Reclaiming Urban Ecology


Christoph Kueffer, Mathew Gandy, Bárbara Maçães Costa, Kevin Vega and Jill Scott

14.30 Panel-Introduction with each panel member (10 minutes)
15.00 Film- 72 minutes: Natura Urbana/The Brachen of Berlin
16.30 Online interview with the Director- Mathew Gandy by the panel
17.00 Break: Drinks and Lebanese snacks in the cafeteria
17.30 Thematic discussion with panel members and Audience
18.00 Finish

(snacks and drinks will be included)


WWF Volunteers
Hohlstrasse 110
8010 Zurich


Today there is a perceived lack of public space that is open to unplanned developments in contemporary cities in affluent countries. Matthew Gandy calls these places Unintentional Landscapes, others call them “terrain vague” or wastelands. How can we protect and regain these spaces of the unplanned, for those that are neglected or under-privileged in our cities? How are we supposed to save modern cities from many of their problems: climate change, unsustainable lifestyles, loss of life quality, or lost connectivity to nature and animals? Are green cities a real opportunity or misguided romanticism? How can this complex relationship with urban spaces be re-appropriated by humans? Can artists and scientists collaborate here to offer open, exploratory and experimental solutions? How could citizen science help?

IN THIS EVENT WE PREMIRE A NEW FILM Natura Urbana / The Brachen of Berlin BY MATTHEW GANDY AND THESE QUESTIONS ARE DISCUSSED BY A TRANS-DISCIPLINARY PANEL: Christoph Kueffer, Mathew Gandy, Bárbara Maçães Costa and Jill Scott


CHAIR Christoph Kueffer

urban ecologist and environmental scientist, HSR Rapperswil and ETH Zurich (moderator). Christoph Kueffer is Professor of Urban Ecology at the Department of Landscape Architecture of the University of Applied Sciences Eastern Switzerland and senior lecturer at ETH Zurich. He studied Environmental Sciences at ETH Zurich, and completed his PhD in plant ecology and habilitation in plant and global change ecology at the same university.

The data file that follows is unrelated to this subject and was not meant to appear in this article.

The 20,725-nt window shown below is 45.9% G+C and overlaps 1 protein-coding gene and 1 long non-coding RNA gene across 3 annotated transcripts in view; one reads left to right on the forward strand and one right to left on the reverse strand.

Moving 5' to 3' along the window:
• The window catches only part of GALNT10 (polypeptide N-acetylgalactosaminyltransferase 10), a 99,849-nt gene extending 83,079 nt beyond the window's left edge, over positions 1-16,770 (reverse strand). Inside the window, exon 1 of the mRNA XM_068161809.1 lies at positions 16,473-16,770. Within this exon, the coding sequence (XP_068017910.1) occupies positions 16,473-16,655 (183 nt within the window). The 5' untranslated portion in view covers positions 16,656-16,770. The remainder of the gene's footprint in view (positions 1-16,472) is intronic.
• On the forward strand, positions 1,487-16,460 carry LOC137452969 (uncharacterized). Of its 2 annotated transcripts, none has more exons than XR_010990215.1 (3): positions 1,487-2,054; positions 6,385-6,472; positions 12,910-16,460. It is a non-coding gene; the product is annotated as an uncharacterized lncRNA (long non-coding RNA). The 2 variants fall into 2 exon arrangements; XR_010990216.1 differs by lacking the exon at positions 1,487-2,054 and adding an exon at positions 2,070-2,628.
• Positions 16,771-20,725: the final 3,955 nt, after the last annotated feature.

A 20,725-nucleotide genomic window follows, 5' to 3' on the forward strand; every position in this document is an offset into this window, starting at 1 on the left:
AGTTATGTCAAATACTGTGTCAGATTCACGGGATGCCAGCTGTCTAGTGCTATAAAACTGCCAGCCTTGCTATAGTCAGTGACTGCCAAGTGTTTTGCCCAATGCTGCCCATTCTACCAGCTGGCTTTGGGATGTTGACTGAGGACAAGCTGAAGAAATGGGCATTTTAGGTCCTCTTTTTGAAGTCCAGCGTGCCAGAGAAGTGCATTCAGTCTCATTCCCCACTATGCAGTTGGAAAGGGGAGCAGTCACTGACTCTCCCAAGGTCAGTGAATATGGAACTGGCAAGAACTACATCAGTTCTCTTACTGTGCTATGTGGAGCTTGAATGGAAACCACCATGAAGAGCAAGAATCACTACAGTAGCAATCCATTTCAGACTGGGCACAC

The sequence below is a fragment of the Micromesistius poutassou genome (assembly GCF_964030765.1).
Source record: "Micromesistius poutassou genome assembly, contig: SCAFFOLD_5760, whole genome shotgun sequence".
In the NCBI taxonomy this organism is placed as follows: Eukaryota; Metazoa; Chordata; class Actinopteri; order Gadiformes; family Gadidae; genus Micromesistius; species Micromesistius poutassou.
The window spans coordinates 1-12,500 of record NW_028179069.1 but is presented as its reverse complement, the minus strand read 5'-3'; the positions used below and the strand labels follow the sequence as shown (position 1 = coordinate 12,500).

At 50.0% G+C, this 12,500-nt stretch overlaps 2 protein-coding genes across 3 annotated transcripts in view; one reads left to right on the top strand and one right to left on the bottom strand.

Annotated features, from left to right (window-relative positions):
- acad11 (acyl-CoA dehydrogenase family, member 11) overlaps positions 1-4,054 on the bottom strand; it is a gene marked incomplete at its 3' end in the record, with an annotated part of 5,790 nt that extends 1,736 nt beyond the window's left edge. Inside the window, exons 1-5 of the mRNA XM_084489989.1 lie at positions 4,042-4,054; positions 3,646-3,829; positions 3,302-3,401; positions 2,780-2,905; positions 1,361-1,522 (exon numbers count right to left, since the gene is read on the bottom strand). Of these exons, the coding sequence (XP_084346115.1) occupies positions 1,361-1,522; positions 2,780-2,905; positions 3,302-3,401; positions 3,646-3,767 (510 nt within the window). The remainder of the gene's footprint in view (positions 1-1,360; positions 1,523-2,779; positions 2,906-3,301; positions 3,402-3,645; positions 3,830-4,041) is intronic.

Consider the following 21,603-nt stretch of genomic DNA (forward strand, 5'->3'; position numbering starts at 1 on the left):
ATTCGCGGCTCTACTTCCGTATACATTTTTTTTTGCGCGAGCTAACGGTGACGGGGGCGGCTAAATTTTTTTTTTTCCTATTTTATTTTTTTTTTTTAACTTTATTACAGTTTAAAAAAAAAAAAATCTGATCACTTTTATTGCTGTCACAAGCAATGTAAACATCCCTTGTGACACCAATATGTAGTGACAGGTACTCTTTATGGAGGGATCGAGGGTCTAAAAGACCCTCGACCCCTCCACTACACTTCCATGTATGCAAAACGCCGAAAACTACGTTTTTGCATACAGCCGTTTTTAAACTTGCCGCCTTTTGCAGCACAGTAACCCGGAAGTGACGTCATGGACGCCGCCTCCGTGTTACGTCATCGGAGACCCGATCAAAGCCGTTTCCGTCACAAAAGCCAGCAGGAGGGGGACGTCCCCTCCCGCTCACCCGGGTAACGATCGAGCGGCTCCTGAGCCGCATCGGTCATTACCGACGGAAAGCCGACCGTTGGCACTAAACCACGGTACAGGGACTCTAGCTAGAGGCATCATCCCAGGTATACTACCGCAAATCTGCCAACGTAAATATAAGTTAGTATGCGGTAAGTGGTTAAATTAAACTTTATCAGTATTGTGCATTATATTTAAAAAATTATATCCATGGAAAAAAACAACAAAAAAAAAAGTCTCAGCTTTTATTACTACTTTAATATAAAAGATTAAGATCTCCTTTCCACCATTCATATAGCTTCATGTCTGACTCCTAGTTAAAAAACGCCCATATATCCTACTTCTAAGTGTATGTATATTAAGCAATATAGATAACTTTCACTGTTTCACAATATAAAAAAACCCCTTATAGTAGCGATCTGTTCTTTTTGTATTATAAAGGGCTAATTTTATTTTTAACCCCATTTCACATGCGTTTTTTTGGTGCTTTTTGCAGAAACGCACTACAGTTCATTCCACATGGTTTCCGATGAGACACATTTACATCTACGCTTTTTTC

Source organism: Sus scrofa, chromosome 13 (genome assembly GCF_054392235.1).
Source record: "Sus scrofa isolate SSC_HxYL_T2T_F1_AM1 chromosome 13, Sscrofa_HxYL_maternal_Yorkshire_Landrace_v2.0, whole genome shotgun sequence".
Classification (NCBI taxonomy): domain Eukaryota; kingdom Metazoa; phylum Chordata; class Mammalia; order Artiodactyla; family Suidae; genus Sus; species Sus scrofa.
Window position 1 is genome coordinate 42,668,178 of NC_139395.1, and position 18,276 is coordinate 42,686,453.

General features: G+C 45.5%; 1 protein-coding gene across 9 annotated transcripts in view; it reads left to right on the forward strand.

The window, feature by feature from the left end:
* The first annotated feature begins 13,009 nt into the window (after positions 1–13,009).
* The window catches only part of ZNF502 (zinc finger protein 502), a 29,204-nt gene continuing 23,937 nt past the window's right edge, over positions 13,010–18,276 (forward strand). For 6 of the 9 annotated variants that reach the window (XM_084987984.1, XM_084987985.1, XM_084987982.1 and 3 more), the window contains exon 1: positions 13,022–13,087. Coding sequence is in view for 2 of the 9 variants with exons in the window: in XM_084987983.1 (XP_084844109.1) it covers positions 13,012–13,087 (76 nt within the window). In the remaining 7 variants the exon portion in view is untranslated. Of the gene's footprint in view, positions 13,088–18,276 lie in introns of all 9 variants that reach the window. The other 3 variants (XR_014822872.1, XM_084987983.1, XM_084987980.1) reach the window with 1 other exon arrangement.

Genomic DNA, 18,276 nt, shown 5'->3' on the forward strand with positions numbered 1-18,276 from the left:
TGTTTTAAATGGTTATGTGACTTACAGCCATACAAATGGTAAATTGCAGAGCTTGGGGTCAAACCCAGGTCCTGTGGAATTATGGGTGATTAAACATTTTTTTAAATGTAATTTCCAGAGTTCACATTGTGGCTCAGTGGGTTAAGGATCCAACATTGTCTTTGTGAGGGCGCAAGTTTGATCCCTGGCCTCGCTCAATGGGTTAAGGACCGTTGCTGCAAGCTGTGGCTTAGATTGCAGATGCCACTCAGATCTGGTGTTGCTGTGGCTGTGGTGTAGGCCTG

Mathew Gandy

was born in Islington, North London. He is a cultural, urban, and environmental geographer at the University of Cambridge with particular interests in landscape, infrastructure, and more recently bio-diversity. The historical scope of his work extends from the middle decades of the nineteenth century to the recent past. His research ranges from aspects of environmental history, including epidemiology, to contemporary intersections between nature and culture including the visual arts. Matthew Gandy will be available for a commentary after the presentation of his film and Q&A by skype.

Kevin Vega

urban ecologist, PhD student at ETH Zurich. Kevin is interested in how wild plants live in cities: how they spread, self-propagate and whether their populations exchange genes. He spent the last two summers surveying the vegetation of Zurich but also uses latest genetic techniques at the Genetic Diversity Center (GDC) at ETH Zurich. Through the citizen science project “Wo Samen fallen” in collaboration with Juanita Schläpfer (Zurich-Basel Plant Science Center) he involves citizens of Zurich in his projects and observes with them where seed of wild plants fall and where they establish. He investigates the biological processes that drive the patterns of wild urban vegetation documented in the film ‘Natura Urbana’.